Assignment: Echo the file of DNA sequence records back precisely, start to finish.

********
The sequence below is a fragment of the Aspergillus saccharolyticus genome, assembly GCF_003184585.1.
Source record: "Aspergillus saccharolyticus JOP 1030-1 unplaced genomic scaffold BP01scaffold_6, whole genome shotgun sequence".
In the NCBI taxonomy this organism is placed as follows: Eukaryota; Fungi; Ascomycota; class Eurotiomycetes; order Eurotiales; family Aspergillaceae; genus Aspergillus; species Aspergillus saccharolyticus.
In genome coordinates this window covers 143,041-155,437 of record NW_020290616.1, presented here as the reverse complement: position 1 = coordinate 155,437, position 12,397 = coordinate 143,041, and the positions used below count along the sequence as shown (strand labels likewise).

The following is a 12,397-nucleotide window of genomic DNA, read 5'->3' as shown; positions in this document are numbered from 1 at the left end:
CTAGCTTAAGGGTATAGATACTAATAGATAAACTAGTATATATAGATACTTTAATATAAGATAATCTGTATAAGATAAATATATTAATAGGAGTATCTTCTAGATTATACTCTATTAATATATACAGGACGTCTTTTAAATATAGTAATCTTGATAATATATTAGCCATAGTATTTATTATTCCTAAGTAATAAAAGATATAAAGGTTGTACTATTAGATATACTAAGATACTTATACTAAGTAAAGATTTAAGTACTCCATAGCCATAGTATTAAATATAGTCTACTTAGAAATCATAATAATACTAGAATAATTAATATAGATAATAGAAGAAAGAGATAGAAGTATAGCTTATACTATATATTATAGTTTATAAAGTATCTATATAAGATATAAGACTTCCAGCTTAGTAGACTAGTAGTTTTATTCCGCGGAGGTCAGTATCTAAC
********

The sequence below is a fragment of the Aspergillus saccharolyticus genome, assembly GCF_003184585.1.
Source record: "Aspergillus saccharolyticus JOP 1030-1 unplaced genomic scaffold BP01scaffold_6, whole genome shotgun sequence".
In the NCBI taxonomy this organism is placed as follows: Eukaryota; Fungi; Ascomycota; class Eurotiomycetes; order Eurotiales; family Aspergillaceae; genus Aspergillus; species Aspergillus saccharolyticus.
In genome coordinates this window covers 143,041-155,437 of record NW_020290616.1, presented here as the reverse complement: position 1 = coordinate 155,437, position 12,397 = coordinate 143,041, and the positions used below count along the sequence as shown (strand labels likewise).

The following is a 12,397-nucleotide window of genomic DNA, read 5'->3' as shown; positions in this document are numbered from 1 at the left end:
CTAGCTTAAGGGTATAGATACTAATAGATAAACTAGTATATATAGATACTTTAATATAAGATAATCTGTATAAGATAAATATATTAATAGGAGTATCTTCTAGATTATACTCTATTAATATATACAGGACGTCTTTTAAATATAGTAATCTTGATAATATATTAGCCATAGTATTTATTATTCCTAAGTAATAAAAGATATAAAGGTTGTACTATTAGATATACTAAGATACTTATACTAAGTAAAGATTTAAGTACTCCATAGCCATAGTATTAAATATAGTCTACTTAGAAATCATAATAATACTAGAATAATTAATATAGATAATAGAAGAAAGAGATAGAAGTATAGCTTATACTATATATTATAGTTTATAAAGTATCTATATAAGATATAAGACTTCCAGCTTAGTAGACTAGTAGTTTTATTCCGCGGAGGTCAGTATCTAAC